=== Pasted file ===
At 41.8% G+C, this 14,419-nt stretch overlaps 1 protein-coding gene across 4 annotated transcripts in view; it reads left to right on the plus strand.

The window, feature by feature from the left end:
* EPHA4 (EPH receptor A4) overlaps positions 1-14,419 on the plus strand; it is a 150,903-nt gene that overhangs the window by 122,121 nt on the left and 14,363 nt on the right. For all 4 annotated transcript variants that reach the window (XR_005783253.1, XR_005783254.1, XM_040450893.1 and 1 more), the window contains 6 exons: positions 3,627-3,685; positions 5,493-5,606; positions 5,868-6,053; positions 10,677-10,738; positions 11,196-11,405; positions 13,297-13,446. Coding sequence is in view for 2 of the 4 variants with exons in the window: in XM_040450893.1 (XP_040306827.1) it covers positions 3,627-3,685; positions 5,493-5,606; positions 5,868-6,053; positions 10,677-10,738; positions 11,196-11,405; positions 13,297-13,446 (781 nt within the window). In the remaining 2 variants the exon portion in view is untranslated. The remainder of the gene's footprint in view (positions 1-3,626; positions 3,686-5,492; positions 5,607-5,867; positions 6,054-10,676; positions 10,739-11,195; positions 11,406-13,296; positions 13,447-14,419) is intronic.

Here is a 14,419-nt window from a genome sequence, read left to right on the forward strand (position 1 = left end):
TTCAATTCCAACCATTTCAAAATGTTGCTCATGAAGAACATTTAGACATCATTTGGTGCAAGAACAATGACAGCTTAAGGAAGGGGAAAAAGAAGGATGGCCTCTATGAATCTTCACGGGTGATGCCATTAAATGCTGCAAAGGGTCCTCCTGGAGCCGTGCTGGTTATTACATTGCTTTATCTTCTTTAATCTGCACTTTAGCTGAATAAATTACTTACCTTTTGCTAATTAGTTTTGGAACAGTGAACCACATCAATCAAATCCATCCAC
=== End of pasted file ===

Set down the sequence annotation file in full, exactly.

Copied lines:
At 41.8% G+C, this 14,419-nt stretch overlaps 1 protein-coding gene across 4 annotated transcripts in view; it reads left to right on the plus strand.

The window, feature by feature from the left end:
* EPHA4 (EPH receptor A4) overlaps positions 1-14,419 on the plus strand; it is a 150,903-nt gene that overhangs the window by 122,121 nt on the left and 14,363 nt on the right. For all 4 annotated transcript variants that reach the window (XR_005783253.1, XR_005783254.1, XM_040450893.1 and 1 more), the window contains 6 exons: positions 3,627-3,685; positions 5,493-5,606; positions 5,868-6,053; positions 10,677-10,738; positions 11,196-11,405; positions 13,297-13,446. Coding sequence is in view for 2 of the 4 variants with exons in the window: in XM_040450893.1 (XP_040306827.1) it covers positions 3,627-3,685; positions 5,493-5,606; positions 5,868-6,053; positions 10,677-10,738; positions 11,196-11,405; positions 13,297-13,446 (781 nt within the window). In the remaining 2 variants the exon portion in view is untranslated. The remainder of the gene's footprint in view (positions 1-3,626; positions 3,686-5,492; positions 5,607-5,867; positions 6,054-10,676; positions 10,739-11,195; positions 11,406-13,296; positions 13,447-14,419) is intronic.

Here is a 14,419-nt window from a genome sequence, read left to right on the forward strand (position 1 = left end):
TTCAATTCCAACCATTTCAAAATGTTGCTCATGAAGAACATTTAGACATCATTTGGTGCAAGAACAATGACAGCTTAAGGAAGGGGAAAAAGAAGGATGGCCTCTATGAATCTTCACGGGTGATGCCATTAAATGCTGCAAAGGGTCCTCCTGGAGCCGTGCTGGTTATTACATTGCTTTATCTTCTTTAATCTGCACTTTAGCTGAATAAATTACTTACCTTTTGCTAATTAGTTTTGGAACAGTGAACCACATCAATCAAATCCATCCAC